• Warm up to brainstorming in new, infrequent, or distracted/pressured brainstorming grups (word games or show and tell) and in all groups get physical (sketch, mind map, show and tell, act out or build)

Don’t: Let boss speak first, require everyone to get a turn or be an expert to speak or have to com up with very serious ideas, write everything down or only brainstorm offsite

IDEO on hot groups/teams: dedication to end result, some pressure on deadline, respectful of diversity and nonhierarchical, empowered to do what it takes to get it done (small groups and no inertial standing committee!), make your own fun and energy, passion and call to excellence, group problem solving and shared space, good team dynamics, no all-controlling “they” who regulate what can and can’t be done. I was interested to read that IDEO recommended “crazy deadlines and seemingly unreachable goals” in some cases. But when does this become a help rather than a demoralizing hinderance? The examples that Kelley gave seemed tobe when the challenge was external (another competitor, an unexpected flaw, new field or personal challenge) rather than internal willfulness. I also liked the “three implicit questions” from Lou Holtz, football coach at Notre Dame: “Do you care about me? Can I trust you? Are you committed to the success of the team?” Good teams make people feel special from the outset and reward them often (with experiences not just tokens), meet often to exchange and celebrate, brand themselves and welcome characters (like USA Networks). So much of this reminds me of work; no wonder I like it!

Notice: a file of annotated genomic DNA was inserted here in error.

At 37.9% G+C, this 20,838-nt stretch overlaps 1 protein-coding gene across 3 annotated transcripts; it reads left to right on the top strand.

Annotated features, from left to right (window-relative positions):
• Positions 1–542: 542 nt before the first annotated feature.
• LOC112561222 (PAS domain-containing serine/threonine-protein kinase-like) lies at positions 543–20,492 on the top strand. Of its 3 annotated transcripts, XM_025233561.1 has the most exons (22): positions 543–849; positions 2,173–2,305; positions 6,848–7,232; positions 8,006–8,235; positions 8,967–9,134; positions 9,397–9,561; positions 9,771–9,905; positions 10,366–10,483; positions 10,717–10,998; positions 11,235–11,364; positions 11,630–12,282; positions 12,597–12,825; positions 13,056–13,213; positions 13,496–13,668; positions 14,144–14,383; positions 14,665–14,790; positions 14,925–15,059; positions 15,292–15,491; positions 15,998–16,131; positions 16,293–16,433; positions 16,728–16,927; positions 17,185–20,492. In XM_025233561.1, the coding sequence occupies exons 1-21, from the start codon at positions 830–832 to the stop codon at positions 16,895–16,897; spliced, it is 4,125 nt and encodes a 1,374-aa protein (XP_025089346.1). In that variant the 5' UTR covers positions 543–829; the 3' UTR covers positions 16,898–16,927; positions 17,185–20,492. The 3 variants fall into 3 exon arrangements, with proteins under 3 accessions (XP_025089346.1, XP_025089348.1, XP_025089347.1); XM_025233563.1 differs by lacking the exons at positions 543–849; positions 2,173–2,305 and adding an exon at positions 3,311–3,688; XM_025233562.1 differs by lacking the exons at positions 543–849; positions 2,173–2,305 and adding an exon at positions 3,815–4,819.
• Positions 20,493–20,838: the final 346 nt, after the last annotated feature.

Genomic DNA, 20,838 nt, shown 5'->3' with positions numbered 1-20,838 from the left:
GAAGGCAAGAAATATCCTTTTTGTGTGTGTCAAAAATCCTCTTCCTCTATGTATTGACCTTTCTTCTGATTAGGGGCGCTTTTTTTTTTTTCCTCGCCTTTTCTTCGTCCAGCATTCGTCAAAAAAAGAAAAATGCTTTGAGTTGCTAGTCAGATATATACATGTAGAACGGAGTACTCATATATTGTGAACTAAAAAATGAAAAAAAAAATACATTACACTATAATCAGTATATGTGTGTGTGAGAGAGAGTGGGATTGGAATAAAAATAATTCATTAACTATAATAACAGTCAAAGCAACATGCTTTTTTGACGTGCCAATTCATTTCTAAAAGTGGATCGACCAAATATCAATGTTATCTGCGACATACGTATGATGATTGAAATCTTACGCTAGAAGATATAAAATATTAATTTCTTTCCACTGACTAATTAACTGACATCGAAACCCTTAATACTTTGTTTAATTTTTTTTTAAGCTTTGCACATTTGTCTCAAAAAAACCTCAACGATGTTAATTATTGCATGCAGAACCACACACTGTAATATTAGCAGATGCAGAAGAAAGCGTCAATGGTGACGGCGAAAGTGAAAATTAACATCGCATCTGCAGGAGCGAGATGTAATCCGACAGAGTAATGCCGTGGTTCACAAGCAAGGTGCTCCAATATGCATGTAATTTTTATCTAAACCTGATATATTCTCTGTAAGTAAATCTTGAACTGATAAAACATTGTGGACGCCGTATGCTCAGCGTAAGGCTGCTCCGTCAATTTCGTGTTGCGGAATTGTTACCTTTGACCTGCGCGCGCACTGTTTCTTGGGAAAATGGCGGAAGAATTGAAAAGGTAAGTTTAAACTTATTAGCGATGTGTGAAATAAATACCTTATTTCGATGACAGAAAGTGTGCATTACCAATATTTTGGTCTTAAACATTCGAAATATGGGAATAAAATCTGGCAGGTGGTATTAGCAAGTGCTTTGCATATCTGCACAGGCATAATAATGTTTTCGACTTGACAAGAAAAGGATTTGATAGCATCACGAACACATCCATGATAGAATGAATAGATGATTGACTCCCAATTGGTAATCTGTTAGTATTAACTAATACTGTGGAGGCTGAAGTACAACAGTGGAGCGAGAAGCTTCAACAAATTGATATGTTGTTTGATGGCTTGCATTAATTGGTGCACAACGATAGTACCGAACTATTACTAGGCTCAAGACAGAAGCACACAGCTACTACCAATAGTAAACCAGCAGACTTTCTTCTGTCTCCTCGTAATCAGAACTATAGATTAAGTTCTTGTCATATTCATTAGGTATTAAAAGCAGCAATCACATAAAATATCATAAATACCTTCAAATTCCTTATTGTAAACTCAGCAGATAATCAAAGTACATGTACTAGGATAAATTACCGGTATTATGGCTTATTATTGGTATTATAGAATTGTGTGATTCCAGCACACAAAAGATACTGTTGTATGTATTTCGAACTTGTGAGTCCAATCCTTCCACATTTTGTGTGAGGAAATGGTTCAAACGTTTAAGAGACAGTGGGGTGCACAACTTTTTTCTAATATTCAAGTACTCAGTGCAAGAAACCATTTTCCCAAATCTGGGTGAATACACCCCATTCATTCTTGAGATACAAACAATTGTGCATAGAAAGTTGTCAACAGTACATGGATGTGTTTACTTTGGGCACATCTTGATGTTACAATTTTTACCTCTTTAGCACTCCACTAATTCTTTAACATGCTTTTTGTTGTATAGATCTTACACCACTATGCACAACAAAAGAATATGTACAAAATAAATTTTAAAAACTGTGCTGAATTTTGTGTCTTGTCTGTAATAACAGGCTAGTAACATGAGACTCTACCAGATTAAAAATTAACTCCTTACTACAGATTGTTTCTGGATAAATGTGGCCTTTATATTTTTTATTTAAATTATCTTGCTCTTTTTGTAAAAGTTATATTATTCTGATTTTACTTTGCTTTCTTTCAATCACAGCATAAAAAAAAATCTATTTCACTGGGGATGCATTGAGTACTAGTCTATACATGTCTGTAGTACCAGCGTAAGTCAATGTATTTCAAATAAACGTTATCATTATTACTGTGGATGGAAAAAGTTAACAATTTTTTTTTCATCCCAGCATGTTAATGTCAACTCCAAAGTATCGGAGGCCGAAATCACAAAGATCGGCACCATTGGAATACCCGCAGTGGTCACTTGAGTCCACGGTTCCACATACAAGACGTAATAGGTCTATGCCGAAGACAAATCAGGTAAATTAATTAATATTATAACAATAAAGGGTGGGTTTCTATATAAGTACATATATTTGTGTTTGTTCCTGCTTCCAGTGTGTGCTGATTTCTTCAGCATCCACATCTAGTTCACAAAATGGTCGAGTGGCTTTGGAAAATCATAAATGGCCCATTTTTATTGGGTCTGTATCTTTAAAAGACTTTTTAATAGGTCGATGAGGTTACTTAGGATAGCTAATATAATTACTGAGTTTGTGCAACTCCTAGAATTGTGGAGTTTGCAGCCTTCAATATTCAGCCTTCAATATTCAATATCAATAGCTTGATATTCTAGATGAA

IDEO on prototyping: Get things done and now (not perfectly and too late –oh boy do I need to remember this!) or prototype, prototype, prototype. Problem solve, sketch, model. Do incremental reviews to get feedback early in the process. Put your bad ideas out there to get them out of the way and have something to shoot down. Ask forgiveness rather than permission.

IDEO on office environment: Create neighborhoods and community interaction; let everybody have a say in designing their space; make it fun, flexible, and nonhierarchical; use basic building blocks and keep it simple; merge process and play; brand areas and make sure you’re walking your talk in your physical arrangements; tell your stories in public; use your random stuff (the Tech Box of neat stuff for inspiration)